Would it surprise you to know that over 50% of women lack knowledge about the structure and functions of the vulva and vagina? 

We have a huge array of nicknames for our genitalia – our V, fanny, foof, downstairs, lady bits, vajajay and dozens more – and it’s rare to hear people say it as it is.

There remains a discomfort talking about this which is deeply rooted in societal norms, gender health and educational gaps which leads to personal embarrassment. When The Vagina Monologues first premiered in 1996, it had a certain shock value.

But surely in midlife, it’s time for us to educate ourselves about our anatomy and use the correct terminology? Having open discussions about our intimate health with friends, family and healthcare providers can enhance our quality of life and help us embrace our bodies. 

The difference between the vulva and the vagina.

The vulva refers to the external part of the female genitalia, consisting of various areas such as the labia majora, labia minora, clitoris, vestibule and perineum. It includes the urethra (where we pass urine), the vaginal opening, and the anus below this area.

The vagina, so often used to describe female genitalia in general, is just the passage between the vulva and the womb. It is a muscular cylindrical structure, approximately 7-8cm long. It has its own vaginal microbiome and plays a vital role in sensation and creating pleasure. Additionally, the vagina is crucial for pregnancy and childbirth. 

Using the right terminology (healthcare providers, please note too!) isn’t just an exercise in biological correctness, it’s important to ensure effective communication regarding any issues that may arise... no more 'down there' please! 

Regularly self-examine.

You should regularly self-examine with a mirror to understand what is normal for you. Remember – there is no normal, everyone’s body is different. Changes in the vulva can occur due to various factors, so being aware of your normal helps in identifying and addressing any changes promptly.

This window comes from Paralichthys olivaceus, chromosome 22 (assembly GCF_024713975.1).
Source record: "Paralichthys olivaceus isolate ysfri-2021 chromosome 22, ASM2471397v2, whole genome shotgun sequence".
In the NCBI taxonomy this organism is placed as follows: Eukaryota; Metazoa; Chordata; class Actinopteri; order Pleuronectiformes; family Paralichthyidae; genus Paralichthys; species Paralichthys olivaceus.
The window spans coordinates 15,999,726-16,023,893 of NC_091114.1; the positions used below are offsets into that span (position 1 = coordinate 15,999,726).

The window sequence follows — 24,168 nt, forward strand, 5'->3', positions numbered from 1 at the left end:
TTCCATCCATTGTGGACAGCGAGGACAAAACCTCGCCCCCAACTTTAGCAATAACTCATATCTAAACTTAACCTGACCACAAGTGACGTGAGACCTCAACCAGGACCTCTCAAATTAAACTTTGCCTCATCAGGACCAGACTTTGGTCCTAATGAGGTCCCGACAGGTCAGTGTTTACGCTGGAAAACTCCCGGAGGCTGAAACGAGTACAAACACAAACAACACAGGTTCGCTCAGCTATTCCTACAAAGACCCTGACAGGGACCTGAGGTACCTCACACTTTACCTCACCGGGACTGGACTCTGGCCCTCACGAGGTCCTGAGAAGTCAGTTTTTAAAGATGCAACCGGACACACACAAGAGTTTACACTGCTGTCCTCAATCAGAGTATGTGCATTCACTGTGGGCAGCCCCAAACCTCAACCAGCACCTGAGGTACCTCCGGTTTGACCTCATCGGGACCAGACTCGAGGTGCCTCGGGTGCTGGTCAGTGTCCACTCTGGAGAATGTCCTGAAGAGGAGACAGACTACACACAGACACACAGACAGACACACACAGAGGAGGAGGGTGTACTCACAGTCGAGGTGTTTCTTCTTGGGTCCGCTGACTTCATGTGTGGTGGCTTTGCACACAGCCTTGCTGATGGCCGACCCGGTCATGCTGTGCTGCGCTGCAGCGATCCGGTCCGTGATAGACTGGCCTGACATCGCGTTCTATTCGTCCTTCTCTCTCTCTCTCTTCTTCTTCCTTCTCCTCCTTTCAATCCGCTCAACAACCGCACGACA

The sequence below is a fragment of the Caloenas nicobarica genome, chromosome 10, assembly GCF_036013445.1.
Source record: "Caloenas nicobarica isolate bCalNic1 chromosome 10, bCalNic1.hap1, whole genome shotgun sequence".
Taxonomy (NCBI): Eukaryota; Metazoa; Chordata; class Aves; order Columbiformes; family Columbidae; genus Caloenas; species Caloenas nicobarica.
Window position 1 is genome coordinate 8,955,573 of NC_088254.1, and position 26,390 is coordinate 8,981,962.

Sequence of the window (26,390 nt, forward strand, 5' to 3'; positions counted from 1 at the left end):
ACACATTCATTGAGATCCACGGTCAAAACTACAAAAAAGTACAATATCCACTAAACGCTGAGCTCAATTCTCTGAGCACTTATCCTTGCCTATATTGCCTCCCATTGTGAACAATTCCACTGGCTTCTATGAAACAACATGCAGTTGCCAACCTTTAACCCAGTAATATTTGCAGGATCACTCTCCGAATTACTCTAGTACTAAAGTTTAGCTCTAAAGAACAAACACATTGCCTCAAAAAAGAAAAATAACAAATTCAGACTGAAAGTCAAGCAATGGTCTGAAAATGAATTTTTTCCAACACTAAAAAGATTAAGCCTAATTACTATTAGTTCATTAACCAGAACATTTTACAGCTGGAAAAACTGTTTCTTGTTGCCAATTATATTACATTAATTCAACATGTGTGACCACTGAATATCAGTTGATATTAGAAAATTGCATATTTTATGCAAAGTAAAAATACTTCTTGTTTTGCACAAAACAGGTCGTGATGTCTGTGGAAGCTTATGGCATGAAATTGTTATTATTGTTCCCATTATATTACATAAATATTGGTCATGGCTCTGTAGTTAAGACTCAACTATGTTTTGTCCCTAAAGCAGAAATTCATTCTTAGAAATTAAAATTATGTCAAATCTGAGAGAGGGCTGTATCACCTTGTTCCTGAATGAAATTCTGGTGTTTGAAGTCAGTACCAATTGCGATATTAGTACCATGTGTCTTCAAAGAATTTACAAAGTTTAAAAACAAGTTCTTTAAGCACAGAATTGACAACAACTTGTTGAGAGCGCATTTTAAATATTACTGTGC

Itching, soreness or dryness?

Educate yourself about the conditions that can occur. Itching, for example, may not always indicate thrush. If you experience persistent itching, dryness, soreness, burning, pain during sex, or any other unusual symptoms, consult your healthcare provider for a check-up. 

There are a variety of skin conditions, infections and cancers that can occur at the vulva and vagina, so it is crucial to seek medical attention if you have persistent symptoms. Please do not ignore any symptoms and schedule a check-up. 

How our genitalia can change

Our vulval and vaginal health can change at different stages of life, from childhood to beyond menopause. These changes can not only impact our daily activities but also our relationships, careers and self-confidence.

During menopause, the vagina, for example, can become shorter and narrower and the tissue of the vulva can become thinner and less elastic or flexible.

In fact, during midlife, at least 50% of women may experience Genitourinary Syndrome of Menopause (GSM), which is caused by reduced oestrogen in the vulval, vaginal  and urethral tissues. This can lead to dryness, itching, painful sex, frequent urination, or discomfort.

Effective treatments are available - discuss your symptoms with a healthcare provider to explore suitable options. These can range from something as simple as using water alone for washing, avoiding soaps and perfumed products through to using emollients, pH balanced lubricants or topical oestrogens. Pelvic floor exercises, dilators and vibrators can also help to manage certain aspects of GSM too.

Fortunately, we are entering an era where more novel treatments are available to prevent or address the functional changes experienced by women. Private treatments like Radiofrequency vaginal or vulval treatments, fillers, PRP (platelet-rich plasma) and polynucleotides are examples of what is available. Make sure you conduct your own thorough research with these and consult a qualified medical practitioner before trying any new treatments. 

Now is a prime time to educate and empower ourselves about our intimate health – take care of your vulva and vagina as a key part of improving your well-being.

Smita Sinha, Founder and Consultant Gynaecologist, Serenity Women’s Clinic


Instagram: serenitywomensclinic

Written by Smita Sinha
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